Thank you for responding.
                        Kevin

                        Comment


                        • #13
                          Originally posted by ElleMD View Post
                          Why would working more hours cause an injury or damage her health?
                          Elle,

                          My wife is able to work comfortably for about 10 hours/day without breaks/lunch. Past that she has back/hip trouble. She used to work 14 hours shifts and no longer can do so.

                          Thank you for posting.
                          Kevin

                          Comment


                          • #14
                            Kevin,
                            How did this all play out? I completely understand your anger and frustration.
                            I don't see how the hospital could force their staff to stay onsite, unless they had so many staff nurses calling to say they weren't able to come in. Usually, this becomes a problem if it is the shift that directly follows yours. In your wife's case that would have been the 3:30p - 11:00p shift. Making her stay for the 8 hours inbetween shifts doesn't sound right. I don't know how they would expect her to get any sleep from 3:30 to 11:00 and be able to provide adequate care for the entire night - that's a dangerous situation.
                            Nursing is a very demanding profession both physically and mentally , a nurse must be able to competently assess their patients status along with providing care. Imagine a patient who has just had surgery and requires ongoing monitoring because of the possibility of Post op complications such as bleeding, pneumonia or reactions to medication -all which can present quickly and are life threatening. It would be ridiculous to think that a nurse who has been working without sleep is going to be able to catch all the symptoms. Nurses also have the right to protect their licenses if they feel they are being jeopardized.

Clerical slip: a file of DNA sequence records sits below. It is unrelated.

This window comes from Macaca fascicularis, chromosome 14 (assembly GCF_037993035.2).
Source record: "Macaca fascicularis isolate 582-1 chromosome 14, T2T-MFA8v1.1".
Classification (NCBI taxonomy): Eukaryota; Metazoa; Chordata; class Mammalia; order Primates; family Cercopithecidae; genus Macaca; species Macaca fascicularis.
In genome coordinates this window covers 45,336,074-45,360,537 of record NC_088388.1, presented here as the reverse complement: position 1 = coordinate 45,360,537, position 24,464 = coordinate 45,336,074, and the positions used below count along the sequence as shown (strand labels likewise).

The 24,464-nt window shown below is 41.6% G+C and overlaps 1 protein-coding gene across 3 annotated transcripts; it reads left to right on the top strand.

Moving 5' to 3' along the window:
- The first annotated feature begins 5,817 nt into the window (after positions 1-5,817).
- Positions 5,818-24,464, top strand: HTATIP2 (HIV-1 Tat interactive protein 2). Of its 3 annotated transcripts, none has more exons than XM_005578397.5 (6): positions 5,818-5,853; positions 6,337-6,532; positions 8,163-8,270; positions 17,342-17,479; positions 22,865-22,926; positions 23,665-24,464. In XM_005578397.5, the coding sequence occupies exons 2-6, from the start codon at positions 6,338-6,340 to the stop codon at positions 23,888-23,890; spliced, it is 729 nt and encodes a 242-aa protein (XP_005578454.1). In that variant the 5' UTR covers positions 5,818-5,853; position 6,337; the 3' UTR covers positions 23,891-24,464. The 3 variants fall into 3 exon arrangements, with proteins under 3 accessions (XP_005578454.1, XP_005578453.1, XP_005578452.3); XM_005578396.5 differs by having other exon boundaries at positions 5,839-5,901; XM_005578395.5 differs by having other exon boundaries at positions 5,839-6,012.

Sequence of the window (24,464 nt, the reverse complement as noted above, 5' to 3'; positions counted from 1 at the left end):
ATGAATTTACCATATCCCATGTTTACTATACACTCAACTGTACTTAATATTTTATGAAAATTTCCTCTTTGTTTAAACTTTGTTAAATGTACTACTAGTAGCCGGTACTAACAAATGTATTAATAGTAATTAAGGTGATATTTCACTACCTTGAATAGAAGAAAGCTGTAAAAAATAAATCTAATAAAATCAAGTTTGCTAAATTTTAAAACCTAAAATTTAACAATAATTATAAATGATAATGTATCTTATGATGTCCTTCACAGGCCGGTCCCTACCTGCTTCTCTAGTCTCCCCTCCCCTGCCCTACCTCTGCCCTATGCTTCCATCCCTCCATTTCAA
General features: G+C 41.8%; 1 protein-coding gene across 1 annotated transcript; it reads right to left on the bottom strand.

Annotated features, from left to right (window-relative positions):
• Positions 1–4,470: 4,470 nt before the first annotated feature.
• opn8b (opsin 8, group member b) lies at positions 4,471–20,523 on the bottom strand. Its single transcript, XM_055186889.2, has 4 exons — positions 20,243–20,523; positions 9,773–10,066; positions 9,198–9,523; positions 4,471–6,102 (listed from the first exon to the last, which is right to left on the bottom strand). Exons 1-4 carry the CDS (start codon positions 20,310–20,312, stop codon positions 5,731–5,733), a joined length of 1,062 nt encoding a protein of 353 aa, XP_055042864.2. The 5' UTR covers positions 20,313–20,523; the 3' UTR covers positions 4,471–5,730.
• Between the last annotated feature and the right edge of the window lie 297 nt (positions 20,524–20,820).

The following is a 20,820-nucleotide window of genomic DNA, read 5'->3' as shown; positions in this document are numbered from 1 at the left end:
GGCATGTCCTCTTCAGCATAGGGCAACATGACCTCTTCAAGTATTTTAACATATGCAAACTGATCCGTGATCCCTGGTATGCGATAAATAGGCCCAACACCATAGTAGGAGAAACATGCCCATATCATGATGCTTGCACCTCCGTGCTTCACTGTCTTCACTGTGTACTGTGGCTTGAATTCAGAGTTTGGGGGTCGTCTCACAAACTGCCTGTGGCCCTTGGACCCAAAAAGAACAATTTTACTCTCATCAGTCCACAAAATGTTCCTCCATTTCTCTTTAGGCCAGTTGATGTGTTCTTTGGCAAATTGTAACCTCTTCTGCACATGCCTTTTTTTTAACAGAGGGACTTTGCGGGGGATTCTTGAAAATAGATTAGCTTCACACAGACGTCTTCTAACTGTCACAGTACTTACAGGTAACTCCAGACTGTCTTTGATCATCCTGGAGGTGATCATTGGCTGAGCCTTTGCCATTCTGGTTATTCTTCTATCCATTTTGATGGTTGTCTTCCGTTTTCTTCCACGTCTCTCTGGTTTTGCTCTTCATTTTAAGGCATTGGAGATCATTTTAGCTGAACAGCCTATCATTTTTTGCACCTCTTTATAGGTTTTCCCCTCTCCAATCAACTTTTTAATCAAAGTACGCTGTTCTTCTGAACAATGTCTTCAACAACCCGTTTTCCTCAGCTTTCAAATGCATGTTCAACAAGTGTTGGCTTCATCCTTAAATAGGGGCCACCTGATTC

I really feel for your wife, working a 12 hour nursing shift is very tiring. Constantly being asked to work more than that leads to burn out. It is one of the reasons there is a nursing shortage.

                            Comment


                            • #15
                              If your wife has medical restrictions that don't allow her to work more than XX hours per day, then the employer needs to know about that. Whether or not they are able to accommodate the restrictions, however, is up to them.

                              Has she talked to her licensing board? What do they say about the hours and "forcing" the employees to stay? Of course, unless there is a gun to your head, "forcing" is an overstatement.
                              I don't respond to Private Messages unless the moderator specifically refers you to me for that purpose. Thank you.

                              Comment